• Tool

    Sea Level Rise Viewer

    This web-based mapping tool can be used to visualize community-level impacts from coastal flooding or sea level rise (up to 10 feet above average high tides). Land cover data provide the basis for the wetland loss and migration modeling within the tool.

  • Training – Online Guide

    How to Use Land Cover Data as a Water Quality Indicator

    This step-by-step guide describes how land cover data can be analyzed to assess several water quality indicators. Included with each step is a link to a web-based map that highlights the land cover information explored, as well as a link to a document that describes the data and analysis used to create those maps.

  • Tool


    This GIS-based screening tool helps assess changes in water quality resulting from different land use management and climate scenarios.

Learn from Others

  • Story from the Field

    Creating a Comprehensive Plan for Resilient Salt Marshes in New Hampshire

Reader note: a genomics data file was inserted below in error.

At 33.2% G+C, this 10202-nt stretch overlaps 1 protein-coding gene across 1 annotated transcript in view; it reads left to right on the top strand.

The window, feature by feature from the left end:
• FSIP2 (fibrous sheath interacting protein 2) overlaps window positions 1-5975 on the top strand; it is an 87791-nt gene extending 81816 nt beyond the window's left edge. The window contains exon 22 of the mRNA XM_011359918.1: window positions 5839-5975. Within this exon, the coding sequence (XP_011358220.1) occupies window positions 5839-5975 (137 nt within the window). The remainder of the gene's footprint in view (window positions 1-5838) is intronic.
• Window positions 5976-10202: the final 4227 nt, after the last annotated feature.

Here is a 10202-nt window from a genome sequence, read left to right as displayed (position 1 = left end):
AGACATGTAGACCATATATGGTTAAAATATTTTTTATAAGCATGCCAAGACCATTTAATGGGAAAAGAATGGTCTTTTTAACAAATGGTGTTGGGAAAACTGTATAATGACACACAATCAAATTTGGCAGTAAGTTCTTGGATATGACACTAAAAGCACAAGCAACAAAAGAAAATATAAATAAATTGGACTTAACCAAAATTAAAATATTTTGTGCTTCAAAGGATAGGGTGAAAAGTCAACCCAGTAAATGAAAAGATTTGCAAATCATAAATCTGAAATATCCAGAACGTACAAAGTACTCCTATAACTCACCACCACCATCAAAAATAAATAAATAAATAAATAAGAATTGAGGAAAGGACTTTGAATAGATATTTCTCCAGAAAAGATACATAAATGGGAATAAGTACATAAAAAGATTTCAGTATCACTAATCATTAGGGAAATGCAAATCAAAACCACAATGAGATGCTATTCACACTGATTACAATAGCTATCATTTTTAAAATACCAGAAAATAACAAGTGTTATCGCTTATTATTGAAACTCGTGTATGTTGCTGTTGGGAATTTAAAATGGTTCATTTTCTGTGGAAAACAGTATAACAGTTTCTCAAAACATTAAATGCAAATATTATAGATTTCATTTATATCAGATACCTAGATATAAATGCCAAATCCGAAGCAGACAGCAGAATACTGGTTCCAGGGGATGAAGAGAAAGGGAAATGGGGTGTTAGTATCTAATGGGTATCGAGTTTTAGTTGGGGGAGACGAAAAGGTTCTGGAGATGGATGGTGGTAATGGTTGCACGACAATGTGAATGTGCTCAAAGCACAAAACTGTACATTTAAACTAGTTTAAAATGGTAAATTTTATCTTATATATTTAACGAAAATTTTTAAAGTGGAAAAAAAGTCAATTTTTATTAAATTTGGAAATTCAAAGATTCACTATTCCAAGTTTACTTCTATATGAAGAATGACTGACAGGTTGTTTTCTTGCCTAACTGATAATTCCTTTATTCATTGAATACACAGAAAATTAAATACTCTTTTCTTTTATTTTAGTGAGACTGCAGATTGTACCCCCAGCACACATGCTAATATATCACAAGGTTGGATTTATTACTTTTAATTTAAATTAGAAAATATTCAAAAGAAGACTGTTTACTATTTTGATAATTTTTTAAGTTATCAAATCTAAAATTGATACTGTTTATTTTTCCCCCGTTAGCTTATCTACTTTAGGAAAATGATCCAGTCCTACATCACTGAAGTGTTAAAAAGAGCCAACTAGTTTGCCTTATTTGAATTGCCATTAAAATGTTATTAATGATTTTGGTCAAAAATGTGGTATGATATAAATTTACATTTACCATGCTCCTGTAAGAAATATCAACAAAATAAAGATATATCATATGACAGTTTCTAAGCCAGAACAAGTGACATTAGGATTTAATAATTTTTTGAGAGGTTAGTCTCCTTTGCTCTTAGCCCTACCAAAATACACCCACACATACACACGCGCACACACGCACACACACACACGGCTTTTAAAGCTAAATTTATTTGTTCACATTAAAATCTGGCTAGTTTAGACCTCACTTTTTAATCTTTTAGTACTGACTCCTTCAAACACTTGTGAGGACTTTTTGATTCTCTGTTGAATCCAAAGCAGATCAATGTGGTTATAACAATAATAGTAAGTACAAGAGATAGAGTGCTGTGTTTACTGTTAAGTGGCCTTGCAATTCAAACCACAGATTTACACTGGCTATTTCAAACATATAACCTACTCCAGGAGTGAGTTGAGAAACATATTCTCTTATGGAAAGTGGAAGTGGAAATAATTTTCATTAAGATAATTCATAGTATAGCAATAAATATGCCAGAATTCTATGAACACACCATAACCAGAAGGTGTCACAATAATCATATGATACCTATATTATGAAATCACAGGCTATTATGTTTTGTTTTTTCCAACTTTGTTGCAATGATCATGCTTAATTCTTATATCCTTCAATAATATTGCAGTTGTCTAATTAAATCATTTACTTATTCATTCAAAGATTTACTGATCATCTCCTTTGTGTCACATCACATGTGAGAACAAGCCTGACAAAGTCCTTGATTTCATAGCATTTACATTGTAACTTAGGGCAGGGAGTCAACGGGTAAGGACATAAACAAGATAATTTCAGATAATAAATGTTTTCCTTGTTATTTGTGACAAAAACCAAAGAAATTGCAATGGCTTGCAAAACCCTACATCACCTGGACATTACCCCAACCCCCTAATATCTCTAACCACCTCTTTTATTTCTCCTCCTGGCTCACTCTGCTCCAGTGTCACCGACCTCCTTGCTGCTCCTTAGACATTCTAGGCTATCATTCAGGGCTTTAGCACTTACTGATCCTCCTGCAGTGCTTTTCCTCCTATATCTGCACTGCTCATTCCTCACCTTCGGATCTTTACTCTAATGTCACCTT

See how high-resolution, standardized salt marsh habitat mapping is driving comprehensive planning in the State of New Hampshire. The mapping is helping to determine where restoration, experimental science, land conservation, and land use planning can be most effective in protecting the salt marshes based on current condition, vulnerability, and adaptation potential.

  • Story from the Field

    Assessing the Environmental Health of Streams in Washington

    See how Snohomish County, Washington, is using high-resolution land cover to inform its analysis of stream health, protect healthy waters, and improve impaired ones.

  • Story from the Field

    Using the Land Cover Atlas to Protect Watershed Health from Overdevelopment

    See how the Guam Coastal Management Program uses C-CAP data and the Land Cover Atlas to help mitigate impacts to watershed health and make recommendations related to specific permit requests.

  • Story from the Field

    Inspiring Citizens to Protect and Preserve Galveston Bay in Texas

    See how land cover informs the production of the Galveston Bay Report Card and how that annual assessment of the health of Galveston Bay provides specific ways citizens can take specific actions in their backyards and how groups have volunteered to restore salt marshes in the watershed.

Additional Resources